Moving from Cheer to Joy, from Joy to All,
I take a box
And add it to my wild rice, my Cornish game hens.
The slacked or shorted, basketed, identical
Are selves I overlook. Wisdom, said William James,
Is learning what to overlook. And I am wise
If that is wisdom.
Yet somehow, as I buy All from these shelves
And the boy takes it to my station wagon,
What I've become
Troubles me even if I shut my eyes.
When I was young and miserable and pretty
And poor, I'd wish
What all girls wish: to have a husband,
A house and children. Now that I'm old, my wish
That the boy putting groceries in my car
See me. It bewilders me he doesn't see me.
For so many years
I was good enough to eat: the world looked at me
And its mouth watered. How often they have undressed me,
The eyes of strangers!
And, holding their flesh within my flesh, their vile
Imaginings within my imagining,
I too have taken
The chance of life. Now the boy pats my dog
And we start home. Now I am good.
The last mistaken,
Ecstatic, accidental bliss, the blind
Happiness that, bursting, leaves upon the palm
Some soap and water--
It was so long ago, back in some Gay
Twenties, Nineties, I don't know . . . Today I miss
My lovely daughter
Away at school, my sons away at school,
My husband away at work--I wish for them.
The dog, the maid,
And I go through the sure unvarying days
At home in them. As I look at my life,
I am afraid
Only that it will change, as I am changing:
I am afraid, this morning, of my face.
It looks at me
From the rear-view mirror, with the eyes I hate,
The smile I hate. Its plain, lined look
Of gray discovery
Repeats to me: "You're old." That's all, I'm old.
And yet I'm afraid, as I was at the funeral
I went to yesterday.
My friend's cold made-up face, granite among its flowers,
Her undressed, operated-on, dressed body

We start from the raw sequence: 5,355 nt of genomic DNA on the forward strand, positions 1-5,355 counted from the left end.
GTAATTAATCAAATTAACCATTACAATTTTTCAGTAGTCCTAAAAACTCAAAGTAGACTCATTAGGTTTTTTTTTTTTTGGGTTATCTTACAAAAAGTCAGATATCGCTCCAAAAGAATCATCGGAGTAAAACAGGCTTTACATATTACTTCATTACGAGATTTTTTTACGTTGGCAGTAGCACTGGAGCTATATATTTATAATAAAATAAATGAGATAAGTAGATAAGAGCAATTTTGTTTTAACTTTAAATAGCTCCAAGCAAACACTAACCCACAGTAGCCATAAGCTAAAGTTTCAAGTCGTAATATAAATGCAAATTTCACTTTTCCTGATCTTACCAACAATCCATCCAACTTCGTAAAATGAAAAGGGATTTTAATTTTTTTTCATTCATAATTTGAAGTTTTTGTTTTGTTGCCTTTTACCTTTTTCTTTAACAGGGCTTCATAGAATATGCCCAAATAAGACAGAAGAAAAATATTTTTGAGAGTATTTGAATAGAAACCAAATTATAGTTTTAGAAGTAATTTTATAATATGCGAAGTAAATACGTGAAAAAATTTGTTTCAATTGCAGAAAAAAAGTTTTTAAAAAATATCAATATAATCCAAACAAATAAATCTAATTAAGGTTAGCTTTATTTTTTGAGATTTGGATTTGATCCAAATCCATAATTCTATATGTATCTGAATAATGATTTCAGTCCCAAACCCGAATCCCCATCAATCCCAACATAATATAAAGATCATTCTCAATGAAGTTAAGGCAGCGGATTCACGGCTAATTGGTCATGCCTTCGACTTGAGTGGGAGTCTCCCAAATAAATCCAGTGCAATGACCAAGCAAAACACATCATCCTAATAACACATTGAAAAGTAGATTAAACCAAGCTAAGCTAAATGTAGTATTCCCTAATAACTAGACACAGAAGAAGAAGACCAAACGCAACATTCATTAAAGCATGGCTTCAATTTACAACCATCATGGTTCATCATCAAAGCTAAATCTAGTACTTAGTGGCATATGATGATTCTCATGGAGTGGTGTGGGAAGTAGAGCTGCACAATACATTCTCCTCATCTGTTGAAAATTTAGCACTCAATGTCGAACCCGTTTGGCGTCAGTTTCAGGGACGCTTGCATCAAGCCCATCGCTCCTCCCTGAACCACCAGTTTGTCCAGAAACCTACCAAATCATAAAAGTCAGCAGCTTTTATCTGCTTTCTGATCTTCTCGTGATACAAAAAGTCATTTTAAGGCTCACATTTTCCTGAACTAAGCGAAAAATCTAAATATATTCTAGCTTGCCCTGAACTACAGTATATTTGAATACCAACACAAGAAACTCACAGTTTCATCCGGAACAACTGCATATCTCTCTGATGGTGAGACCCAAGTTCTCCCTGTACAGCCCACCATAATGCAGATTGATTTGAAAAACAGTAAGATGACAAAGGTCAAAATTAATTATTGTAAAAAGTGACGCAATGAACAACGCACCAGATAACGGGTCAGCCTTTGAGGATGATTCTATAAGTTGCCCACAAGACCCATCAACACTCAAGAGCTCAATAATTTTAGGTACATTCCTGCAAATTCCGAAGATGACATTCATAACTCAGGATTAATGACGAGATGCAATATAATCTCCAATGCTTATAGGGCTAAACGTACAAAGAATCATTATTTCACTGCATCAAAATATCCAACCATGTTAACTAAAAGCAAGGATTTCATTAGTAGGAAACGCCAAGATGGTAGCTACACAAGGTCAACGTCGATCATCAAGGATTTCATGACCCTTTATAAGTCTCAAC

Were my face and body.
As I think of her and I hear her telling me
How young I seem; I am exceptional;
I think of all I have.
But really no one is exceptional,
No one has anything, I'm anybody,
I stand beside my grave
Confused with my life, that is commonplace and solitary.
Thank you, NY Times, for making reference to a poem in a story unrelated to poetry, and prompting me to find this
Check it out -- go to the gallery.
( Read the article hereCollapse )
There were lots of responses to this; you can google as I did. But here were two that I thought were interesting. Here, a response that points out the inherent sexism of how we categorize chefs in the media:
( A feminist take (can you even use that word anymore?)Collapse )
And here's another re-post with comments. I thought the comments were interesting.
( Read this one...Collapse )
Here was my favorite comment:
You want cheap? Here's cheap -- brown rice; lentils; cabbage; broccoli; carrots; onions; garlic; apples; bananas. Lentils are a complete protein, and if you wanted a grain that was also a protein, you could add in quinoa.
When you need to eat inexpensively, you can still make a crucial distinction between cheap food that is energy-dense (or calorific) and cheap food that is nutrient-dense (or nutritious). You could eat nothing but the items above for months, and you'd have a good enough diet, especially if you went to the Indian store for cumin, turmeric, cinnamon, black mustard seeds and ginger -- all these spices are very alkalizing and will support bone health. You could eat from the low end of Paula Deen's creations, for about the same money, and over the same few months become fat and ill.
You can make your food dollar go very far indeed, if you have to, and for a very long time, by practicing good nutrition. You don't have to be sold a bill of goods by a purveyor of low end killer cuisine. I would urge you not to let those people get rich off your bad choices.
Anyway, always good to have these discussions, I think.
My daughter's 8th grade graduation speech:
I have been at Mead for twelve years. In that time, I have seen many new students become a part of Mead. It’s always somewhat similar — an apprehensive child becomes a valuable part of the Mead community. Through this transition, they also become something more – they become Meadies. There is no official definition of what a Meadie is. It’s not in the school handbook. What it means to be a Meadie is something that every Mead student must define for themselves. There is no “normal” process of becoming a Meadie. It is unique every time. In a way, it’s a self-fulfilling quest: once you decide what the term means to you, you’re already more than halfway to becoming one. I know all of my classmates and I are Meadies; all different, yet the same. We are all Meadies and always will be.